Struggles over the city | Bulent Gokay


The Taksim-Gezi protests began on May 27, 2013, as a small campaign against redevelopment. The initial aim of those who gathered in Taksim Square was to stop developers from building an Ottoman-style shopping center that was to be housed in a replica of a military barracks building demolished 60 years ago. There are numerous shopping malls in İstanbul — at least one in every neighborhood — but only very few public green spaces.
(Turkish Review, May 2016)
The main objection of the protesters was that the building of the shopping center would result in the destruction of much of Gezi Park, one of the last green spots remaining in central İstanbul (Europe’s biggest city and the business capital of Turkey). However, the character of the protests changed when the Turkish police attacked demonstrators with overwhelming force and what started out as an environmental protest in İstanbul quickly turned into a nationwide political demonstration against the policies of then-Prime Minister Recep Tayyip Erdoğan and his government. The protest rapidly gained support from a cross-section of society in İstanbul and other urban centers, leading to what was arguably the largest wave of protests in recent Turkish history. An estimated 3.5 million people took part in the protests over the course of the following few months. The protests were generally led and dominated by young urban professionals and university students and while they expressed a wide range of demands including wider access to resources and freedom of expression, desire for a new kind of urban living remained at the center of events.
It is no coincidence that the demonstrations started and were concentrated in İstanbul, the largest and the most developed urban center in Turkey. İstanbul is a unique example of contemporary urban development, with wide-scale urban transformation and regeneration projects in place. In the 1980s, soon after the Sept. 12, 1980, military coup in Turkey, the city witnessed the beginning of the neoliberal transformation and the celebration of urban property regeneration in line with transformations that had occurred in other metropolitan centers such as New York, London and Madrid since the 1960s. Metropolitan cities now have central significance in the system of global capitalist surplus production, renowned Marxist geographer David Harvey writes: “It is the metropolis that now constitutes a vast common produced by the collective labour expended on and in the city. The right to use that common must surely then be accorded to all those who have had a part in producing it. This is, of course, the basis for the claim to the right to the city on the part of the collective labourers who have made it. The struggle for the right to the city is against the powers of capital that ruthlessly feed upon and extract rents from the common life that others have produced.”1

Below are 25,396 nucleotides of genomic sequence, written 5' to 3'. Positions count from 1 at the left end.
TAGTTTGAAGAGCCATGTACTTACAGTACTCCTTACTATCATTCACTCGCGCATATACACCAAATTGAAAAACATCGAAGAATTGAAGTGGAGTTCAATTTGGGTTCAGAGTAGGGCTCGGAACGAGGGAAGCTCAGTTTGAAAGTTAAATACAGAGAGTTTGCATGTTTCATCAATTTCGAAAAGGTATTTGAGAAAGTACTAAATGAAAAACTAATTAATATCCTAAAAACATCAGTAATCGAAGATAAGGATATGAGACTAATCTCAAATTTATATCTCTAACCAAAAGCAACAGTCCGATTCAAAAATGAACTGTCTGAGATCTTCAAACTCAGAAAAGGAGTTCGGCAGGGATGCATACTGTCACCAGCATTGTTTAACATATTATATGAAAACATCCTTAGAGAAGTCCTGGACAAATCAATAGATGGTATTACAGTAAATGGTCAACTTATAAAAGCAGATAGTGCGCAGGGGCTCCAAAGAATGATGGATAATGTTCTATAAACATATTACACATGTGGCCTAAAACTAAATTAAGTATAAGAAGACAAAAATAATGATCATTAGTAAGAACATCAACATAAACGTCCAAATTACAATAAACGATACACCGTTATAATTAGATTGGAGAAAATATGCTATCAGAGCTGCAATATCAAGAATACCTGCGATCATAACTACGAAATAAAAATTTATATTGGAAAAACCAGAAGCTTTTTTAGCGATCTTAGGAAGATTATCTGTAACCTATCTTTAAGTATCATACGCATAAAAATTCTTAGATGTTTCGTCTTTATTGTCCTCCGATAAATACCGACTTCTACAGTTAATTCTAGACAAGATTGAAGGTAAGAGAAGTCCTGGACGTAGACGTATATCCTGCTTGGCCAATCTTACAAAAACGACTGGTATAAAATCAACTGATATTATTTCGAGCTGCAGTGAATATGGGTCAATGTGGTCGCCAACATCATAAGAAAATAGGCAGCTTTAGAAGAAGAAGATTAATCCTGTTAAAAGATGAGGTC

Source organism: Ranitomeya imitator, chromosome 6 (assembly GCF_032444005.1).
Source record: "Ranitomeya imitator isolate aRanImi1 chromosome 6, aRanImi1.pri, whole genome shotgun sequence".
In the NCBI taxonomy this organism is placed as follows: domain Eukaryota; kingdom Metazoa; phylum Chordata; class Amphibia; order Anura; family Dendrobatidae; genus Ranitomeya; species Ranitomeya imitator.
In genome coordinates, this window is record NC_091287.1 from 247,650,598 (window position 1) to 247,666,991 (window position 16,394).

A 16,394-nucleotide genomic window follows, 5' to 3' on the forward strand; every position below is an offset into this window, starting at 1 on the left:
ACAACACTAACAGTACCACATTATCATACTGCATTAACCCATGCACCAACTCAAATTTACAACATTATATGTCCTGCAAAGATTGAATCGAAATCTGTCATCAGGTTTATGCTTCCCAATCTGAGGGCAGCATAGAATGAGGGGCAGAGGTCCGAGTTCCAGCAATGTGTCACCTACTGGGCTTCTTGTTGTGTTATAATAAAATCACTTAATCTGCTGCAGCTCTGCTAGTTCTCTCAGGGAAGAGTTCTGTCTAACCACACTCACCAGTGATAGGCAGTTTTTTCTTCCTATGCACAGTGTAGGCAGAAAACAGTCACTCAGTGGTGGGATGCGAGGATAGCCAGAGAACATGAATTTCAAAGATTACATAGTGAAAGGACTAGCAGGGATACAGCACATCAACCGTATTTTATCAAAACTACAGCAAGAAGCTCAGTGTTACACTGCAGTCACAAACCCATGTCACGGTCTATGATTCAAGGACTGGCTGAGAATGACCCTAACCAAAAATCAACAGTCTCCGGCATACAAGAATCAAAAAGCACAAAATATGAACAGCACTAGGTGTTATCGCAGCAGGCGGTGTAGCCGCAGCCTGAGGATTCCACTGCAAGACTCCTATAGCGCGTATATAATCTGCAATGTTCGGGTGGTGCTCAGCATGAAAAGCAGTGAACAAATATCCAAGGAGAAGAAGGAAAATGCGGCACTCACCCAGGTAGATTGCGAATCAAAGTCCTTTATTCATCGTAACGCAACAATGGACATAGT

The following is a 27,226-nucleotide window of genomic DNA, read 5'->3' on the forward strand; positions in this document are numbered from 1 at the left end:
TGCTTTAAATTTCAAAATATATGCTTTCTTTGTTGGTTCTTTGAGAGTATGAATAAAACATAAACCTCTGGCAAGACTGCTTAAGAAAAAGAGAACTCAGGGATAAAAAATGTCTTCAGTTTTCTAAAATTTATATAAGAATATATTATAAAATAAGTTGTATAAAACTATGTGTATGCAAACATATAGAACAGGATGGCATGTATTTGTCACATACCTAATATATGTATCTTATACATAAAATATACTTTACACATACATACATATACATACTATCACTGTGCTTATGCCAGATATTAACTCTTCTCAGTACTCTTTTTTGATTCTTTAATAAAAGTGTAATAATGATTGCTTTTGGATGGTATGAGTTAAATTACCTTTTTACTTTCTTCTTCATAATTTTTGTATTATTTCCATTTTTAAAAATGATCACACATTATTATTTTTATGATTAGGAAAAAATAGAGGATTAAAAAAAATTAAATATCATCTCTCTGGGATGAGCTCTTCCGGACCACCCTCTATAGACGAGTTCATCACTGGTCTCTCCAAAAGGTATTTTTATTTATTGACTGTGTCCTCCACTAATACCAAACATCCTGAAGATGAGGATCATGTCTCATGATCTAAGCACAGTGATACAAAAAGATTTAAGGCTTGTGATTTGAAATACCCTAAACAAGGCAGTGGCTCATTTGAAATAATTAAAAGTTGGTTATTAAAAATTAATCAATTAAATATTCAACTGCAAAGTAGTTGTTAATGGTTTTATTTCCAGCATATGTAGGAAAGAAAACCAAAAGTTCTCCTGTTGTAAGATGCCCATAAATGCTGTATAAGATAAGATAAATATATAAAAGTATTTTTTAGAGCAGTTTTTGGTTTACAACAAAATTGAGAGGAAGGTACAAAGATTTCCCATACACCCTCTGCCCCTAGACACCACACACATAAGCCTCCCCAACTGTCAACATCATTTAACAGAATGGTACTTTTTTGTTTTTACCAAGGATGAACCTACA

In this sense, the Taksim-Gezi protests share common ground with a great many diverse social movements focusing on the urban question in countries such as India, Brazil, China, Spain, Argentina and the US.2 Just a few months before the Taksim-Gezi protests started, Harvey spoke about the urban origins of the social movements and discussed İstanbul’s rapid urbanization, asking: “What do we see in İstanbul? Cranes, everywhere.”3 According to Harvey, urbanization is a channel through which surplus capital flows to build/ re-build cities for those who can afford it. In his contribution to the analysis of the contemporary capitalist production process, Harvey says that such urban re-generation is a powerful and essential course of action that in return defines what contemporary cities are about, as well as determining who can afford to live in these redesigned urban spaces and who cannot. The cities also happen to be the quintessential places where the contestation of neoliberal urbanization may take place in various forms and with different intensities. On the basis of this analysis, Harvey highlights the importance of challenging the state and addresses the ever-changing ideal of the city and the social groups that sustain and contest it.
The mainstream terminology used by the Western media and experts and shared by some left/liberal accounts, both in Turkey and abroad, makes comparisons between Taksim and Tahrir Square in Egypt by discussing the ability of the street to topple a government. Some even claimed that “the Gezi Park resistance is a [revolutionary] turning point for the people of Turkey. After many decades they feel their power again.”4 However tempting, this reviewer believes such comparisons represent a gross over-simplification, based on a range of superficial similarities, many of which ignore social and political-economic differences between “Arab Spring” countries and Turkey. The political-economic roots of the events in Turkey are very different from those of its war-torn Arab neighbors; that is, the majority of Turkish protesters are young urban people, many with jobs or university students with reasonably good job prospects, rather than being unemployed and economically desperate, as many of the young people who took to the Arab streets were.